Master lease + option protection

You must be logged in to reply to this topic.

Viewing 12 posts - 1 through 12 (of 12 total)
  • Posts
  • What, if any protections can we put in place when we do a master lease + option contract deal?

    What if the seller dies, disappears or becomes difficult once I am ready to execute the option contract? What items, clauses etc. can I implement to protect myself in the future when I am ready to exercise my option contract?


    Great question. Here’s what Kim and I do:

    When dealing with Master Leases and Options, especially if they are longer term (a year long or more), we secure the lease to the property via a Deed of Trust or Mortgage. We do the same with the Option. IMPORTANT: We are using one mortgage for the Master Lease and one mortgage for the Option.

    Expect pushback when you try to record a Deed of Trust or Mortgage securing a Lease or Option. Clerk of Courts probably has never seen this done before. That said, remember that Deeds of Trusts and Mortgages secure PROMISES, not just Promissory Notes.

    One last thing: Each state’s securing laws and documents are different and unique.

    Hope this helps.

    Bill Cook

    Bill. if you dont mind. im going to over share so you have all the info.

    master lease + option contract deal.

    – master lease for 1 year, auto renew for 2 additional years. (3 years total).
    – Option contract expires in 3 years, I can execute anytime within the 3 years.
    – warranty deed in escrow

    Additional information
    – seller has a mortgage on the property, since they are paying insurance and taxes during the master lease period, they want to continue with the morgage and will pay it off when I want to exercise the option. In our contract, I state that if any taxes, mortgages, liens etc are not paid off, then those amounts will be subtracted from the final payment in order for me to have ownership.

    I had a thought the other night. What if the seller dies, disappears or something crazy happens to them, how will I be able to close on the property when I want to execute the option? Im just trying to cover ALL potential hurdles and to protect myself.

    Is a deed of trust the same as a warranty deed?


    In lease, option and securing instruments, include “heirs and assigns.” The way you would do a note when lending.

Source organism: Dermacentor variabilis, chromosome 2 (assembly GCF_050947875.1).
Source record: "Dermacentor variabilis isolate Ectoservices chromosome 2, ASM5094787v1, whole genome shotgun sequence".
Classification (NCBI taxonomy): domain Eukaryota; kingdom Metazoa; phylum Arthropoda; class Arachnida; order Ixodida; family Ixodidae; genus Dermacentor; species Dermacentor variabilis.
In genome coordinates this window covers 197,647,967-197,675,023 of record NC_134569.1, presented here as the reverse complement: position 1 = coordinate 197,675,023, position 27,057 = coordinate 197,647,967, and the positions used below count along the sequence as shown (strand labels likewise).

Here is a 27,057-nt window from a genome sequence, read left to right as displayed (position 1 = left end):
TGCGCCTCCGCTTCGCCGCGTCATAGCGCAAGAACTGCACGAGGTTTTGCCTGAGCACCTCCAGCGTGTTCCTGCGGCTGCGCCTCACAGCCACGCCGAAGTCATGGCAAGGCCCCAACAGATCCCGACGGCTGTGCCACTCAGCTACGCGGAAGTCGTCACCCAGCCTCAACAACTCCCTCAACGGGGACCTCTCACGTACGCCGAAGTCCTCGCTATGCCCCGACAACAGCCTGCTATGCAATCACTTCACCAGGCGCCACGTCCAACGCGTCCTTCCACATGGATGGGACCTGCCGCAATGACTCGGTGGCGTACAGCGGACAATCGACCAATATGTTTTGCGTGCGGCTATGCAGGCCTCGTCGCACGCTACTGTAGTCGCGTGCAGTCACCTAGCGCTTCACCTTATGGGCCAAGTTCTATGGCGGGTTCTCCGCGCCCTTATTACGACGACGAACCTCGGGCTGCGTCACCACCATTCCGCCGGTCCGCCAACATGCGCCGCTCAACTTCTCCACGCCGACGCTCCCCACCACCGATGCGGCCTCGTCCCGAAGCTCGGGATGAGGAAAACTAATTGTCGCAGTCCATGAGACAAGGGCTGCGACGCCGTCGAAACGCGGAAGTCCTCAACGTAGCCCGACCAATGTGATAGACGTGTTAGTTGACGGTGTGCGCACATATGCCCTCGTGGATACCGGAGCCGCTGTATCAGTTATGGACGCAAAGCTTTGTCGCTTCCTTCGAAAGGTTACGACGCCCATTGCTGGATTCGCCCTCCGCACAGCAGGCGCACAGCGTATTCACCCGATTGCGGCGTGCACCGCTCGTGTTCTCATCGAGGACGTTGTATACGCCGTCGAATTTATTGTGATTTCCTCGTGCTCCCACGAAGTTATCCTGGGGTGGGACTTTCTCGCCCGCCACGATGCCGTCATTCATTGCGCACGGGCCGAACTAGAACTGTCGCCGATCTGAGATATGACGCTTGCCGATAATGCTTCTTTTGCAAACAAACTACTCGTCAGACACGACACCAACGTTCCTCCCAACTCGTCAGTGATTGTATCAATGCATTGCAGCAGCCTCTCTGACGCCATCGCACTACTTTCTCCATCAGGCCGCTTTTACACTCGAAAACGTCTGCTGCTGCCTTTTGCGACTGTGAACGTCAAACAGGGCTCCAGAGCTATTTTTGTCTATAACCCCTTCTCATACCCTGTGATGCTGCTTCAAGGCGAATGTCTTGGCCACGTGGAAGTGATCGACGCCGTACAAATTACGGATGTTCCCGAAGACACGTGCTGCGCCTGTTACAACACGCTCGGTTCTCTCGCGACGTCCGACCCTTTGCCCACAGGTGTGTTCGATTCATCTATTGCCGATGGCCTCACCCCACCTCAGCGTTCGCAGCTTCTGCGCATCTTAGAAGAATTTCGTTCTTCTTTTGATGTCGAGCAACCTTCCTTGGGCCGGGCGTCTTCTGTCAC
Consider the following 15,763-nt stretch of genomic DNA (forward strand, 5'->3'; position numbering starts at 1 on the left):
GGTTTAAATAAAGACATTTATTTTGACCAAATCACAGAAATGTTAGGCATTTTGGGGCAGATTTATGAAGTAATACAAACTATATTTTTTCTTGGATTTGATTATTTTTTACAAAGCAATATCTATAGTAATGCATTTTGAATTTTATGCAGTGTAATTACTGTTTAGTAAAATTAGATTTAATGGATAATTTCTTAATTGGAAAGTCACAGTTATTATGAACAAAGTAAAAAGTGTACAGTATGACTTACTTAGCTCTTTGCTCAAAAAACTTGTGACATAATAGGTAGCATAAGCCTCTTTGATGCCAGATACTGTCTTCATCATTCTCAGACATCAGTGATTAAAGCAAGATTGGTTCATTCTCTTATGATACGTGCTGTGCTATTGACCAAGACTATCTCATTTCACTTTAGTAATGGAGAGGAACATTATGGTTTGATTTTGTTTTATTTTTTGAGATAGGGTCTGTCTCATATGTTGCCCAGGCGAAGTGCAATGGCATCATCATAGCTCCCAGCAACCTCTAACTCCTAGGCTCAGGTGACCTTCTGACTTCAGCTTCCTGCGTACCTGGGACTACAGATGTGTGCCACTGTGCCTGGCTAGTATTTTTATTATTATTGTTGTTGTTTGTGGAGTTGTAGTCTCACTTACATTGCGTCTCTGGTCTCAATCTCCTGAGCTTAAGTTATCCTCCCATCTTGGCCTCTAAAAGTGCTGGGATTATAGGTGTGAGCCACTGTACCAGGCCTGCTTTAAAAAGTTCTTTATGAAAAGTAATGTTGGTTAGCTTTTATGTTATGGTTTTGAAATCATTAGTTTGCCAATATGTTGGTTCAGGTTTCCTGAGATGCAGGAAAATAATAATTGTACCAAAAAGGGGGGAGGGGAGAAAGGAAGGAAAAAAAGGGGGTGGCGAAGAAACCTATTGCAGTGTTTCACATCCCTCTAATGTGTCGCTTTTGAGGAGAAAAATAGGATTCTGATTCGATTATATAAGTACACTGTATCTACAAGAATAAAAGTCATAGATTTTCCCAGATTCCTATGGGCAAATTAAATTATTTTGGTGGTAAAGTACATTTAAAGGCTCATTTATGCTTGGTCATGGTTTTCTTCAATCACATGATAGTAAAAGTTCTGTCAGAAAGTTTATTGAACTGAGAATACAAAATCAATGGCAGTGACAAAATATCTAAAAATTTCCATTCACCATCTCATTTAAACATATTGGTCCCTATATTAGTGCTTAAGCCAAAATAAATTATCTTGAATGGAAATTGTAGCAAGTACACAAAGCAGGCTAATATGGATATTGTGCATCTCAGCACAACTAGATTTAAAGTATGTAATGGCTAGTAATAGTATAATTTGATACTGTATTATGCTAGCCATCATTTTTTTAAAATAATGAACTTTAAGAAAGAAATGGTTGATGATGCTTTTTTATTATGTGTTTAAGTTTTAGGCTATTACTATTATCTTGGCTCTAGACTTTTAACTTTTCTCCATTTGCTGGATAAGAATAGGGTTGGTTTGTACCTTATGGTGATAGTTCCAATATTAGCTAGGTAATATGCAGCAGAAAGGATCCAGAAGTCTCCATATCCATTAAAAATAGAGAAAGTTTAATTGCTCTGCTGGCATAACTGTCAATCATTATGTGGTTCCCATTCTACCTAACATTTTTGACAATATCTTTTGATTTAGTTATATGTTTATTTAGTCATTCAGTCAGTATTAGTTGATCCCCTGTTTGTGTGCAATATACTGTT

Also, check with you state about “Stale Deeds.” Because the Warranty Deed was signed, witnessed, notarized well BEFORE the transaction, it may be considered a stale deed in your state. It would be if the property were in Georgia. I did a good write up about stale deeds, including a letter from my attorney about such things, in my Power of Options on-line course.

    Bill Cook

    Thanks Bill. Ill bring this to my attorneys attention.

    Oh no!

    I brought that up with my lawyer and he replied with this ..

    Regarding the stale deed, I think that might present a big problem. Pennsylvania Statutes Title 21 Section 444 says the deed needs to be filed within 90 days of being executed. That means our plan to hold the warranty deed in escrow isn’t going to work unless you execute your option within the first 89 days. Does anyone in your group have suggestions of an alternative approach?

    If you can get the seller to deed the property into a grantors trust and then work with the beneficial interest in that trust you can get around the stale deed issue.

    Because I can’t hold a WD in escrow for long, my workaround is to have owner put property in a Title Holding Trust. The property owner is the beneficiary. The beneficiary gives an irrevocable letter of the direction to the trustee directing the trustee to deed the property from the trust to me via WD if I perform according to the trust.

    This way the trustee is at closing and putting fresh, wet, blue-ink signatures on all needed documents…including the Warranty Deed.

    Bill Cook

    Thanks everyone. I think asking the seller to go through all that is a big ask. Im already kinda walking on thin ice.

    I think my work around on this would be a standard lease to own contract. Getting the same end results as the master lease + option contract.

    Does anyone have any knowledge to share about exploring this direction?

    With the lease to own contract you have the same situation as original if the owner dies heirs do not obligate your sellers wishes. If you explain to the owners that they still own and control the property in the trust. You only get the property if everything is done by you as per agreed.

    Can this be done is there is a mortgage on the property already?

    Sorry for the late response. Many of us that do subject to purchases do this all the time. The property is deeded into a grantor trust by deed holder.

    Don Wede

Viewing 12 posts - 1 through 12 (of 12 total)

You must be logged in to reply to this topic.